Since I began working for The Christian Chronicle nearly nine years ago, I’ve had the privilege to see a few Eastern European youth camps in action. In 2002 I traveled to St. Petersburg, Russia, and visited a youth camp in a place called Molodozhnoe, right on the Gulf of Finland. Members of the West Erwin Church of Christ in Tyler, Texas, volunteered at the camp.
As I reported in 2002, the kids I met at the camp seemed like any other kids anywhere else in the world.

But as they embrace the humid summer air — a rarity in the St. Petersburg area — some of the boys’ shorts and shoeless feet reveal muddy brown splotches. The sores, now healing, are from impetigo or other skin rashes acquired in prison. These children have done jail time for stealing. …
Many of these youths have experiences far beyond their years. Cast out or abandoned by their parents, they roamed the streets of St. Petersburg. Some stole for a living. Others lived with alcoholic parents in impoverished conditions.
‘The most horrible thing is that these kids see these things,’ said camp director and West Erwin member Joy Rousseau.

I witnessed a baptism at the camp. I didn’t want to get the Chronicle’s digital camera wet, so I gave my old Pentax film camera to one of the West Erwin members for close-up shots. I stayed back on land and snapped this shot of a young boy witnessing the baptism from a distance. To date, it’s probably my favorite photo I’ve shot for the paper.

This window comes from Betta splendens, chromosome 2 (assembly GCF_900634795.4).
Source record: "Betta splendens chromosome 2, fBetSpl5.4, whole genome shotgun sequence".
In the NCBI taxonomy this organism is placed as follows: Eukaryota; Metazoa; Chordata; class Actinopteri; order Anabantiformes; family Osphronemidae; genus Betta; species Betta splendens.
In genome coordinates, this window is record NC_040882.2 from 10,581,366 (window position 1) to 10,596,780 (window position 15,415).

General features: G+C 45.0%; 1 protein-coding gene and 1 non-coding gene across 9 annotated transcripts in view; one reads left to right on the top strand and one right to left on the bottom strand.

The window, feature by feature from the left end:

Young Russians watch as a camper is baptized in the Gulf of Finland on July 24, 2002. (Photo by Erik Tryggestad)

Six summers later, I got to attend part of Camp Ruta, an annual youth camp in the Baltic nation of Lithuania (just south of Latvia). Members of the Gateway Church of Christ in Pensacola, Fla., helped with the camp. Here’s a snippet of the story I wrote in 2008:

For students, Camp Ruta is “one of the most hands-on types of mission work there is,” said Ed Humphries, Gateway’s singles minister and former director of the camp. Regardless of their abilities, counselors can demonstrate “the joy and the peace … that come with Jesus.”
“Really, this summer camp is not any different than any summer camp that you’ve ever been to,” Humphries said. “I think the difference is that, for these kids, this is their introduction to that joy, that peace, that happiness. I love to be a part of it.”